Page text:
Andy Larsen: Everything you need to know about the ongoing chess scandal that’s shocked the world

Did the young American up-and-comer pull a fast one against the planet’s top player?

(Julio Cortez |AP) In 2019, a man poses for The Associated Press at an open-ended chess game he has with his roommate in his home in Plainfield, N.J.

Scandal! Drama! Intrigue!

These are all words currently being used about — checks notes — chess?

Yes, dear readers, you read that correctly. People are talking about the Game of Kings, thanks to an accusation of cheating at the game’s highest levels. It may well be the biggest scandal in chess history — and few games have a history as long as chess.

And you are fortunate to have me, an extremely average chess player but avid chess follower, to explain it all to you. When the lurid topic comes up at your next social occasion — as it undeniably will — you will be able to impress your friends with the knowledge contained in this article. You will — equally undeniably — become more respected, more loved, more admired. You will become, undeniably, cool.

Ready to begin? Let’s get started.

Who are the parties involved?

First, let me introduce you to our two main characters.

In one corner, we have Magnus Carlsen. He likely is the best player ever. He is the reigning five-time world champion. He has achieved the highest chess rating in history. He became the No. 1 player in the world in 2010 at age 19 — the youngest ever to do so.

(Photo: Business Wire) Sports company PUMA has signed a long-term agreement with Norwegian chess grandmaster Magnus Carlsen.

He has been the Norwegian Person of the Year twice. He was named one of Cosmopolitan magazine’s sexiest men of 2013. He has worked as a model. He also plays fantasy football — the sport we call soccer — where he was ranked No. 1 out of 7 million players worldwide. He is chess’s leading figure, an icon.

In the other corner, we have Hans Niemann. He’s American, born in San Francisco. As a child, he had a stint in the Netherlands for three years with his family and became a top youth cyclist. Think about how many kids ride bikes in the Netherlands.

He currently is ranked as the 45th best chess player in the world, but before our scandal begins, he accomplished a meteoric rise from an “untitled” player at age 15 to a “grandmaster” at 17. Now, he is 19 years old.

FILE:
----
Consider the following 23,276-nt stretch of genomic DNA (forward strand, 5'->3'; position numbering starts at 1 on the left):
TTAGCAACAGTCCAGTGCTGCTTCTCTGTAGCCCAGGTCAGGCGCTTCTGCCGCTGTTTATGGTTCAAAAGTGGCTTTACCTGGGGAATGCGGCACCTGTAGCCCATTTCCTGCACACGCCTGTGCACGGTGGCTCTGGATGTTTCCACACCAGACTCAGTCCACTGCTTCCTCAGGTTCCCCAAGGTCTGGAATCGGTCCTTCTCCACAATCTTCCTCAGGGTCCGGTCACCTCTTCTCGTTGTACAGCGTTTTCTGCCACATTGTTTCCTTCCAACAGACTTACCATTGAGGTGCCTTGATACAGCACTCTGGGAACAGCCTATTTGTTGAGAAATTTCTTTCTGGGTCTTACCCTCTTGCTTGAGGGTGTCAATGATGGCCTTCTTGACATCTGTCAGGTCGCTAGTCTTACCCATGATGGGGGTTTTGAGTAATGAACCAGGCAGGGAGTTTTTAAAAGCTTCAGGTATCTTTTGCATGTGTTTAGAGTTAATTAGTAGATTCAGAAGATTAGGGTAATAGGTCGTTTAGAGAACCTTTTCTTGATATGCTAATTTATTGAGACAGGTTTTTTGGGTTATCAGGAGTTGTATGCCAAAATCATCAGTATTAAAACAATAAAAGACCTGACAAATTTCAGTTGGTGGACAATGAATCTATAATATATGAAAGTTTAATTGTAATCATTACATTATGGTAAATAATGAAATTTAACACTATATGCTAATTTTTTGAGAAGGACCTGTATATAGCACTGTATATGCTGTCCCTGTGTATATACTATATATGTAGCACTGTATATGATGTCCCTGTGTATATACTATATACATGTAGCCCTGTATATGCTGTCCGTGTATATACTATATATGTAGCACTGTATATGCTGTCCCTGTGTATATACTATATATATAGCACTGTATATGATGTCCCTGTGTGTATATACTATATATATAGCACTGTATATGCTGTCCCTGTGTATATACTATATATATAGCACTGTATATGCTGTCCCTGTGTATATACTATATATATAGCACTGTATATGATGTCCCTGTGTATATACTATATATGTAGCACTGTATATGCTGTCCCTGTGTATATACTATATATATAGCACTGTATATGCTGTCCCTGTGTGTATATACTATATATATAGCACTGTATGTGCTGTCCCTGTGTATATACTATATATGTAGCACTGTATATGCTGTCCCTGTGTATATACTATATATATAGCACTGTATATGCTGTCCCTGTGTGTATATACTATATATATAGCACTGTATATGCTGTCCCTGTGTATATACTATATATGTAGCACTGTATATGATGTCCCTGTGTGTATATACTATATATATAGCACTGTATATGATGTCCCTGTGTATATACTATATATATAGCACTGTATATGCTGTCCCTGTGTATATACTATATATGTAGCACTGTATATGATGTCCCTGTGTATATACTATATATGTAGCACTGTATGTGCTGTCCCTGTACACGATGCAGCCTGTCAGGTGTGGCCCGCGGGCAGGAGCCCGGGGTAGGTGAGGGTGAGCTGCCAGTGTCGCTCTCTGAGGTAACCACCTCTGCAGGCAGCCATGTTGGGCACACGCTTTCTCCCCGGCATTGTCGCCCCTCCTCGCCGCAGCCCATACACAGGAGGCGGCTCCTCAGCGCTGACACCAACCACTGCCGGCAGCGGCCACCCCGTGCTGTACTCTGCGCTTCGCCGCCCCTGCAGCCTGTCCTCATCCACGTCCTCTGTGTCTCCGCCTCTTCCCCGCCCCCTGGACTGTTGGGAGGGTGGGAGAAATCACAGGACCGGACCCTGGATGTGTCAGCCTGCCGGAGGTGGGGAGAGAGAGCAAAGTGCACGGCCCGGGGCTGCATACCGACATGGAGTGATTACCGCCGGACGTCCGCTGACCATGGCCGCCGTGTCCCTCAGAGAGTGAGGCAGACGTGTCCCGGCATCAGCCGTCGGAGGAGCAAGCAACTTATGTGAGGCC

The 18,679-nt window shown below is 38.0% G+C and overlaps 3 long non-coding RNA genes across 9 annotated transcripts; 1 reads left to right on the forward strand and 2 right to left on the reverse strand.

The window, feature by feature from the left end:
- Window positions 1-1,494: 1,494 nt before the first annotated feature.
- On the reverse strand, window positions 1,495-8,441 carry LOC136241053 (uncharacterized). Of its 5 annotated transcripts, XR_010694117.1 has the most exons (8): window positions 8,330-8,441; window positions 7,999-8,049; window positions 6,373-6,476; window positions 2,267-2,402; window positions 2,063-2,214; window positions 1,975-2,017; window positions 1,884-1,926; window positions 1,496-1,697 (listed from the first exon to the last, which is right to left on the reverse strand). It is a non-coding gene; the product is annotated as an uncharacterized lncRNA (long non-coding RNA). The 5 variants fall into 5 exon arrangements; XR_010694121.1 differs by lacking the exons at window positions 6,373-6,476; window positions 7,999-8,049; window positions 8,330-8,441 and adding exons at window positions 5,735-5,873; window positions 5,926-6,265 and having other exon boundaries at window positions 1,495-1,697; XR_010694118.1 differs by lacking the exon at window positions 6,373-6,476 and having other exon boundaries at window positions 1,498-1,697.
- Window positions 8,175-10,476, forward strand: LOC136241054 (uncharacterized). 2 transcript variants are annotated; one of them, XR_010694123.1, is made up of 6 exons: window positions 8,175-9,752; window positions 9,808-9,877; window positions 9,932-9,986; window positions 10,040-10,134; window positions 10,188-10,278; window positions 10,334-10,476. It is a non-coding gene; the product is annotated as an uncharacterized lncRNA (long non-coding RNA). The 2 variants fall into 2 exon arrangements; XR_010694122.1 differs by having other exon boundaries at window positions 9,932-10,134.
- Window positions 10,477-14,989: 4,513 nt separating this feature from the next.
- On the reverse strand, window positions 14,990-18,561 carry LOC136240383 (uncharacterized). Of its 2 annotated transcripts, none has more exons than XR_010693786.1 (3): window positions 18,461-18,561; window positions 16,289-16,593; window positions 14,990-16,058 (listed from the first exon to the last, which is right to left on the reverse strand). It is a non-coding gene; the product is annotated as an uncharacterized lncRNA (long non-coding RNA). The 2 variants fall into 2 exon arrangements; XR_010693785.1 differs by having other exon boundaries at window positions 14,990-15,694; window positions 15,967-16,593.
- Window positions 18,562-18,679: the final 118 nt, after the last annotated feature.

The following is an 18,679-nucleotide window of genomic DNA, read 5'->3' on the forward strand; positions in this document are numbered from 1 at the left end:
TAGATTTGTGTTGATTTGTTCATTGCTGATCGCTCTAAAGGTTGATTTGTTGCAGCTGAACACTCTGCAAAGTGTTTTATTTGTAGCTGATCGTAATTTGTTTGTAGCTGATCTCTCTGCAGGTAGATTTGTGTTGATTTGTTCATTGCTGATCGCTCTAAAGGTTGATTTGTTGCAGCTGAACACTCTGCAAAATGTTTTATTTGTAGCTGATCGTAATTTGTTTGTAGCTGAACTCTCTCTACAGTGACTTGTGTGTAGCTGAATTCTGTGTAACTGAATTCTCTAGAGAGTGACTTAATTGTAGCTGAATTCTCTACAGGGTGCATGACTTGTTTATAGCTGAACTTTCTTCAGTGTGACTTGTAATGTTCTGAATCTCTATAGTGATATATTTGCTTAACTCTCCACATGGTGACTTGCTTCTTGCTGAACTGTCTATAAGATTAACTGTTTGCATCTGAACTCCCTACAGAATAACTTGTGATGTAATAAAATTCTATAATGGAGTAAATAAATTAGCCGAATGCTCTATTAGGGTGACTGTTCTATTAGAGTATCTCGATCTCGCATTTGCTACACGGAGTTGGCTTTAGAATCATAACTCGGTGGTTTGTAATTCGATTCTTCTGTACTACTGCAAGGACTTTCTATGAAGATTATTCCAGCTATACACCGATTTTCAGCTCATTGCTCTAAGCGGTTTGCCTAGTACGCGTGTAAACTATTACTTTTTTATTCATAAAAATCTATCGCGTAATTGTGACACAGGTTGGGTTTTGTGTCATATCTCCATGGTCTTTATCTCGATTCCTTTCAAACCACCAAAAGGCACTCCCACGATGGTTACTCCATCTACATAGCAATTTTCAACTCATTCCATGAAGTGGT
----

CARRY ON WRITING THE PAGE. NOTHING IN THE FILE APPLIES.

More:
As a chess prodigy, he’s been quite the character. Once, when he lost, he told reporters that it was because he “wanted to lose as quickly as possible, so I could go back to my hotel room, turn the lights off, order some delivery, watch Netflix and numb the pain until next game. I think my Uber Eats (bill) has gone up $1,000 for this event.”

But with his youth and competitiveness have come some past cheating. In particular, Niemann acknowledges using a computer to cheat in limited online games as a younger player to work his way up in the ranks but swears he’s stopped now.

What happened?

There is not a lot of money in chess. Carlsen is actually the only player with a full-time manager. Many top players find some other chess-related way — streaming, coaching — to supplement their prize income to pay their rent.

And the supply of prize income can come from some unusual places, too. One of chess’s top tournaments is called the Sinquefield Cup, named after Missouri businessman Rex Sinquefield. He made his fortune by inventing the first passively managed index fund in the ′70s and has spent tens of millions of dollars building St. Louis into a chess center. The total prize money for all finishers in the Sinquefield Cup this year was $325,000, much of it from Sinquefield.

In an early, pool-play game in the cup competition, Carlsen, owning the white pieces, was set to go against Niemann, playing black. Carlsen was on a 53-match unbeaten streak. The tournament was played in person (over the board, or OTB, in chess parlance).

With his first-move edge, the No. 1 played an unusual opening. It was a game that had never appeared in the history of recorded chess by move nine. But Niemann was ready for the surprise, countering all of Carlsen’s moves. Despite playing as white, Carlsen pretty quickly became uncomfortable, and Niemann found multiple ideal moves throughout the match.

It was stunning. When interviewed after the match, Niemann said, “He was just so demoralized, because he was losing to such an idiot like me. It must be embarrassing for the world champion to lose to me. I feel bad for him.”

But Carlsen had another move to play: He withdrew from the Sinquefield Cup. He declined to give a public reason for the withdrawal, but the connotation was clear — that he was accusing Niemann of cheating in the match.

All of this meant that there was tremendous attention on their next meeting, this one an online contest in the Julius Baer Generation Cup. This time, Niemann was white. He played his first move; Carlsen countered as standard. Niemann played his second move. Again, stunningly, Carlsen resigned, then switched off his webcam. This time, however, Carlsen stayed in the tournament and took the title — with 19 wins, seven draws and one loss.

Carlsen remained coy about his decisions until he released a statement Monday on Twitter.

The most critical part reads: “I believe that Niemann has cheated more — and more recently — than he has publicly admitted. His over the board progress has been unusual, and throughout our game in the Sinquefield Cup I had the impression that he wasn’t tense or even fully concentrating on the game in critical positions, while outplaying me as black in a way I think only a handful of players can do.”

So here’s the big question: Did Niemann cheat? Or is Carlsen a sore loser?

How could a player have cheated?

To answer that question, it’s worth thinking about how a player might cheat. In online chess, it’s relatively easy: Have one computer window up with your match and another window open with a chess computer that tells you what move to play. Maybe you vary it a little to try to avoid detection, but that’s the basic idea.

In over-the-board chess, it’s more difficult — but still possible. Multiple high-level players have been caught cheating by bringing cellphones to a restroom during breaks in play. In 2010, three French players were caught cheating by having a team coach sit or stand at various places in a room to signal different moves.